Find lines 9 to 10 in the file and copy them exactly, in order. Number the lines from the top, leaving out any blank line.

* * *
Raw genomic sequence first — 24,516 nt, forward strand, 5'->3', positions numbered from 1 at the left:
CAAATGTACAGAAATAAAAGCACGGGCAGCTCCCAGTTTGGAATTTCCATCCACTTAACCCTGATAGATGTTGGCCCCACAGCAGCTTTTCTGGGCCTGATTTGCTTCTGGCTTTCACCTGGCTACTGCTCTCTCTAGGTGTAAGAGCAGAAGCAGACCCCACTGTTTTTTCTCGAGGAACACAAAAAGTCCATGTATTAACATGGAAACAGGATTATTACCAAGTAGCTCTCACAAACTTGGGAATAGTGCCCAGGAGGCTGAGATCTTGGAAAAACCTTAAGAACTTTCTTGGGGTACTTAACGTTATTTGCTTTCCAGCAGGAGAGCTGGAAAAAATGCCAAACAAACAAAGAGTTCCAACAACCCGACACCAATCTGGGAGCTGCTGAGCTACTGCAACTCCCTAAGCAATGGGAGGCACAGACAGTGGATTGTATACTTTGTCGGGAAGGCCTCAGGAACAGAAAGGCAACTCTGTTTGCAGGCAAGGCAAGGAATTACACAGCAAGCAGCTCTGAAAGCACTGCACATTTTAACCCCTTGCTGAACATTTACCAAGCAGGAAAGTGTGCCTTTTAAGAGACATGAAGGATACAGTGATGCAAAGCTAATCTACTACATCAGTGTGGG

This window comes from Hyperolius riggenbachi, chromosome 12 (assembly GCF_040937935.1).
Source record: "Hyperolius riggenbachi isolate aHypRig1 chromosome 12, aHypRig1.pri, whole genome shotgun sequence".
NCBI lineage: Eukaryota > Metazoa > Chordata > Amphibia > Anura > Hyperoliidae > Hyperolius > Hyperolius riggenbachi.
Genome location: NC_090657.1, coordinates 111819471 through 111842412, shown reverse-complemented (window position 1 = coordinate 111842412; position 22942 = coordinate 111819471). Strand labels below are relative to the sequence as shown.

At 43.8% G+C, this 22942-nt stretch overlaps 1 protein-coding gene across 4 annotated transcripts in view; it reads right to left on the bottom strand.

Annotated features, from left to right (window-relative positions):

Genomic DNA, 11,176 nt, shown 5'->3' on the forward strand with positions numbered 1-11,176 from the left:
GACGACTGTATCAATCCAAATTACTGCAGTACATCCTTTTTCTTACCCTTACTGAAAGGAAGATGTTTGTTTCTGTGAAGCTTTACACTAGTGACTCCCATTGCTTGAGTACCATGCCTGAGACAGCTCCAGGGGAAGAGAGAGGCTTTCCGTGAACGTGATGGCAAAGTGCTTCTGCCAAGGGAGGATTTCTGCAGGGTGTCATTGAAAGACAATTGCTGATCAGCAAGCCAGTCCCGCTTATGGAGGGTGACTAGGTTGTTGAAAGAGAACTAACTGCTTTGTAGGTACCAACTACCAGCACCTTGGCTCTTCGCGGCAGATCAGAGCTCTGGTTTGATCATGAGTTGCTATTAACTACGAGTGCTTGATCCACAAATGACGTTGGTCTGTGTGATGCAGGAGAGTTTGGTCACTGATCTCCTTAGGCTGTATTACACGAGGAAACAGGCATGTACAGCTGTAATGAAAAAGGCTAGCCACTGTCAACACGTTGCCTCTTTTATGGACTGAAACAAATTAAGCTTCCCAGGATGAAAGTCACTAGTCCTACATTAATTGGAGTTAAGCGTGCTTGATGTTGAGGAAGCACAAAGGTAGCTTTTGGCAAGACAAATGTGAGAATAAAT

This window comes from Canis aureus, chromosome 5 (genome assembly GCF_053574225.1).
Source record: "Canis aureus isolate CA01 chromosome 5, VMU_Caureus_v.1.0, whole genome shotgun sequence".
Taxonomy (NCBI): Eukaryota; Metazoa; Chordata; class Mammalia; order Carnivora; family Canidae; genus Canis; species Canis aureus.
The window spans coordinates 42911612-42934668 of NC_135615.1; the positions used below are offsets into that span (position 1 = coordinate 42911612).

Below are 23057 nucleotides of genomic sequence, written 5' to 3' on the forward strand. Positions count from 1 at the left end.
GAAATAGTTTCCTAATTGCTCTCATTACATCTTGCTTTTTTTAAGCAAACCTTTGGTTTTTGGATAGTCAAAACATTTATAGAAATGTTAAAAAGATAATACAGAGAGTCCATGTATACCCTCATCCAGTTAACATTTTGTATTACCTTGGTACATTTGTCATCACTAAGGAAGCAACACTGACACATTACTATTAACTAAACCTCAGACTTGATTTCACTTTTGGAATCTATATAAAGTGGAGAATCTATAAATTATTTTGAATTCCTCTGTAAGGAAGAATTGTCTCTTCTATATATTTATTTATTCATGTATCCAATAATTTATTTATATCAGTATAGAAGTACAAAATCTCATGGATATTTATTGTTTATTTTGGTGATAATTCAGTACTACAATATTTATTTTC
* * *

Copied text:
Genomic DNA, 11,176 nt, shown 5'->3' on the forward strand with positions numbered 1-11,176 from the left:
GACGACTGTATCAATCCAAATTACTGCAGTACATCCTTTTTCTTACCCTTACTGAAAGGAAGATGTTTGTTTCTGTGAAGCTTTACACTAGTGACTCCCATTGCTTGAGTACCATGCCTGAGACAGCTCCAGGGGAAGAGAGAGGCTTTCCGTGAACGTGATGGCAAAGTGCTTCTGCCAAGGGAGGATTTCTGCAGGGTGTCATTGAAAGACAATTGCTGATCAGCAAGCCAGTCCCGCTTATGGAGGGTGACTAGGTTGTTGAAAGAGAACTAACTGCTTTGTAGGTACCAACTACCAGCACCTTGGCTCTTCGCGGCAGATCAGAGCTCTGGTTTGATCATGAGTTGCTATTAACTACGAGTGCTTGATCCACAAATGACGTTGGTCTGTGTGATGCAGGAGAGTTTGGTCACTGATCTCCTTAGGCTGTATTACACGAGGAAACAGGCATGTACAGCTGTAATGAAAAAGGCTAGCCACTGTCAACACGTTGCCTCTTTTATGGACTGAAACAAATTAAGCTTCCCAGGATGAAAGTCACTAGTCCTACATTAATTGGAGTTAAGCGTGCTTGATGTTGAGGAAGCACAAAGGTAGCTTTTGGCAAGACAAATGTGAGAATAAAT